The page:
So Many Countries, So Little Time

So how do you decide where to go when you’ve devoted an entire year to circling the globe? Whatever you do, you don’t leave it to the six- and three-year olds. A few months ago we gave Kieran and Asher a box of giant tacks and let them have their way with the world map I’ve posted on my bulletin board. Their only instruction was to stick a pin in each location they wanted to visit. The results were intriguing to say the least–Brazil, Mauritania, Algeria, Nigeria, Chad, Egypt, Poland, Kazakhstan, Siberia, China and Australia–a carefully crafted itinerary highlighting political instability and uncomfortable climates. The rest of us scoured books, magazines, and our imaginations for places that inspired us or held a particular appeal. For some reason, Dax has always wanted to visit Bhutan, the Himalayan kingdom only accessible by air. It sounded great until we realized the only way to enter the country is with a state-sponsored tour operator at a fixed daily rate. $1200/day for the six of us didn’t seem like an effective use of our finite funds, so we told him Bhutan would have to wait.

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Ultimately, the final decisions came down to 3 criteria: 1) Can Delta get us there on our round the world frequent flier tickets? 2) Are there any Starwood hotels there (we have points with them)? and 3) Will it be cost effective for us to stay there for an extended period? While #1 and #2 open up a surprisingly large percentage of the civilized world for us, #3 is the most limiting factor. We’ll dabble in some more expensive first and second world countries, but spend most of our days in the developing world.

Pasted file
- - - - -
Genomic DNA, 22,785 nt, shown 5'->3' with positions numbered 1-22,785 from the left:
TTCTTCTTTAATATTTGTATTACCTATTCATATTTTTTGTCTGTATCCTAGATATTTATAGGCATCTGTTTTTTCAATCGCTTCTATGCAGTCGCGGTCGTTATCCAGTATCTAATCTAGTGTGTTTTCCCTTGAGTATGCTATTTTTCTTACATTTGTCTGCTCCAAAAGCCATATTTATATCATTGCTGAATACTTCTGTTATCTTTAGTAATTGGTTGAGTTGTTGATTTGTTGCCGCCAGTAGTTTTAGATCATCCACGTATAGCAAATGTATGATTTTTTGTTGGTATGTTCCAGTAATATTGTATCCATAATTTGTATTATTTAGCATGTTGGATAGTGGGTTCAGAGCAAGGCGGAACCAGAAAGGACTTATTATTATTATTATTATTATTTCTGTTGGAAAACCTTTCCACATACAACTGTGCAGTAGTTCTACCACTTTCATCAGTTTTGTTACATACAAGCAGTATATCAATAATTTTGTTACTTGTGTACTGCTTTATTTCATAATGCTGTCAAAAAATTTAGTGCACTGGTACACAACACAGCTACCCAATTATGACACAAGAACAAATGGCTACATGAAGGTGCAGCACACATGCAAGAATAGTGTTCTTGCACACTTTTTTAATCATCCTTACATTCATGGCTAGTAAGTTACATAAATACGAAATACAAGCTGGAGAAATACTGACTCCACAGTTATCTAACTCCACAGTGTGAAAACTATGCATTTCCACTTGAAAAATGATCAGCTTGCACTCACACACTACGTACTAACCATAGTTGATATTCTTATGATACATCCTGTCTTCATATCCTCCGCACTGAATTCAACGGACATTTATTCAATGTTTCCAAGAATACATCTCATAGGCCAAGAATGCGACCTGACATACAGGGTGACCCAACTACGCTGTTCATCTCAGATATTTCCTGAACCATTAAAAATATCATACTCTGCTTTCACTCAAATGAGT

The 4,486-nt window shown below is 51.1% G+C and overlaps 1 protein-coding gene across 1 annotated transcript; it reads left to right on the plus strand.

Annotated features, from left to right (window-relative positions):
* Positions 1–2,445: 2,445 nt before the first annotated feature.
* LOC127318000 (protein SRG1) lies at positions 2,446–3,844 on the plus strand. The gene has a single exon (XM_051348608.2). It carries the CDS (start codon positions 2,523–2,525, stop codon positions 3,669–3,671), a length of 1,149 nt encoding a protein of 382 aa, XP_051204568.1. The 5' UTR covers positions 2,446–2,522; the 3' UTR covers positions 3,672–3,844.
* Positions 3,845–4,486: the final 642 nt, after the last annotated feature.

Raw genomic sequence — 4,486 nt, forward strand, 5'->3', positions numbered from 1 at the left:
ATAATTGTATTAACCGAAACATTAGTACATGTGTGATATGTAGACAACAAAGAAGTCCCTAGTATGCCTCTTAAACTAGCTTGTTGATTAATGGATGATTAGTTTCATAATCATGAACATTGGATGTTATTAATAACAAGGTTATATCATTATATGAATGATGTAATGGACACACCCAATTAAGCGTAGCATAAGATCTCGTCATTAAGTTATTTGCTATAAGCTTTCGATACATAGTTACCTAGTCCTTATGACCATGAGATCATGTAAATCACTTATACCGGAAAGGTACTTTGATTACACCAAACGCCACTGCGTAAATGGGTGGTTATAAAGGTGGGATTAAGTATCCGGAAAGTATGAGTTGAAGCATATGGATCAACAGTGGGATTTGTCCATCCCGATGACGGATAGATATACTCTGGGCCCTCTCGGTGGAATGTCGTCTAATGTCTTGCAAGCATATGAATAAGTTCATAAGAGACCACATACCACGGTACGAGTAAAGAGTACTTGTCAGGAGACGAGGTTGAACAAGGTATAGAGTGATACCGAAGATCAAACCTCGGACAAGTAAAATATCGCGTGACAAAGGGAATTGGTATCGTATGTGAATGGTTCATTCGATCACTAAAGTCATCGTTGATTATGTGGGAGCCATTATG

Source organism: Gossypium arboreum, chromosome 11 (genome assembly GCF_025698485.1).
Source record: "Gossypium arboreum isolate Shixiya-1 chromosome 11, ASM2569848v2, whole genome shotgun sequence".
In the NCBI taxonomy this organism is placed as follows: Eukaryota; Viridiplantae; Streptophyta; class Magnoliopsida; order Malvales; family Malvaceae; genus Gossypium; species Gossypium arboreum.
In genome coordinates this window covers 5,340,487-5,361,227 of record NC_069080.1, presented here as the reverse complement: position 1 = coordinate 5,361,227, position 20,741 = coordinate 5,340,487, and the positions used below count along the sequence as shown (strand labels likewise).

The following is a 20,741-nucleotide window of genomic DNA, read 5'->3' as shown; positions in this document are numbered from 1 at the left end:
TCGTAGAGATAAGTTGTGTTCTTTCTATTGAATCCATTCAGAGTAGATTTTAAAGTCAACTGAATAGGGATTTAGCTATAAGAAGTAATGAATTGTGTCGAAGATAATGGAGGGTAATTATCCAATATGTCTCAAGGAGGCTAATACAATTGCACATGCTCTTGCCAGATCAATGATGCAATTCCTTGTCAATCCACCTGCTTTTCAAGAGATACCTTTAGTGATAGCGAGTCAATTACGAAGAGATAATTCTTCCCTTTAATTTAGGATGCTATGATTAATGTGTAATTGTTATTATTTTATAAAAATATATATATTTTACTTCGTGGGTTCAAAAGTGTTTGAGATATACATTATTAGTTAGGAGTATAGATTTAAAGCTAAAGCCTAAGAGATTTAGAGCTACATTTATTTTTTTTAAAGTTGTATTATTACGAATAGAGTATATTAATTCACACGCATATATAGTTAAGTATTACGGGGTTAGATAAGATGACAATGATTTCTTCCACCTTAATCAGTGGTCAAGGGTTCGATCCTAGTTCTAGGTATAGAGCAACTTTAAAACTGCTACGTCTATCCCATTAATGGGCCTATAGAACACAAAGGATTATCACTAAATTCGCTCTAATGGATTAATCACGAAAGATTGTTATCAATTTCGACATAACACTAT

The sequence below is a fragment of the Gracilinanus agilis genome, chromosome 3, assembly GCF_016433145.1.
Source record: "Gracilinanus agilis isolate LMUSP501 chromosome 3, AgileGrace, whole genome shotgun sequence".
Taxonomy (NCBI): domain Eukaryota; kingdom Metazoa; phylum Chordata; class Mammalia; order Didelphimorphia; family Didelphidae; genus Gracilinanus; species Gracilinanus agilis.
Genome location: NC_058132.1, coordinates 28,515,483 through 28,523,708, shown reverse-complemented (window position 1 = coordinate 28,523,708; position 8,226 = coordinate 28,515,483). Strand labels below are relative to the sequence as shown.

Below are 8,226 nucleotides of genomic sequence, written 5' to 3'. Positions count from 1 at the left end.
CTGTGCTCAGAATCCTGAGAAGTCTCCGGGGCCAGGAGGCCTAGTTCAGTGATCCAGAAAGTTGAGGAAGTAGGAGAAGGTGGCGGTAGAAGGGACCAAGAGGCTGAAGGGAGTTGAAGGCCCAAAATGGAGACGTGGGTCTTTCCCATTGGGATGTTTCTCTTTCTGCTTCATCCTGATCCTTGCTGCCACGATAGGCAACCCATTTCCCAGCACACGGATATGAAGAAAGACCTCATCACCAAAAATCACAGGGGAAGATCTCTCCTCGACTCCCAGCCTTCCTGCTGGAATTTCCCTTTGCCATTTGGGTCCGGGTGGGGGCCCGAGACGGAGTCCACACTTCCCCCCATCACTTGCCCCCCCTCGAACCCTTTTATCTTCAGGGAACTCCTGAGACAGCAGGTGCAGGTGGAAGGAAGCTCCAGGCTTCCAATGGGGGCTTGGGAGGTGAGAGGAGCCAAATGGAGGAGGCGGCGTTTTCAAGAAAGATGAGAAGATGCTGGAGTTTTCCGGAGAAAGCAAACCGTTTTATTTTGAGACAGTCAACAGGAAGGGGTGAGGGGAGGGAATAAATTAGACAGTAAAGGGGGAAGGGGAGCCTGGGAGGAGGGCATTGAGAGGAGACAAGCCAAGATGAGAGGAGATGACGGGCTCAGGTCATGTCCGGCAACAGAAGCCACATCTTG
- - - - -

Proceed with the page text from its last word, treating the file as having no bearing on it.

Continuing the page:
Delta gives us six stops which must be sequenced in a continuous east to west or west to east direction. After multiple attempts and many hours on the phone, we came up with the following route, which bounces back and forth between hemispheres in a noble attempt to avoid winter and the need for bulky clothing:

Leg #1 Salt Lake City to Auckland, New Zealand;

Leg #2: Sydney, Australia to Beijing, China
Leg #3: Mumbai, India to Capetown, South Africa

Leg #4: Capetown to Tunis, Tunisia

Leg #5 Tunis to Munich, Germany

Leg #6:Munich, Germany to Rio de Janiero, Brazil

Leg #7: San Jose, Costa Rica to Atlanta

Overland travel, which could involve buses, trains, boats and other non-Delta flights will take us through VietNam, Laos, Cambodia, Thailand, Namibia, Turkey, Greece, Croatia, Hungary, Czech Republic, Austria, Morocco, Argentina, Chile, and Peru. I’m really hoping to sneak in Easter Island, but we’ll have to see how much money is left by the time we hit South America.

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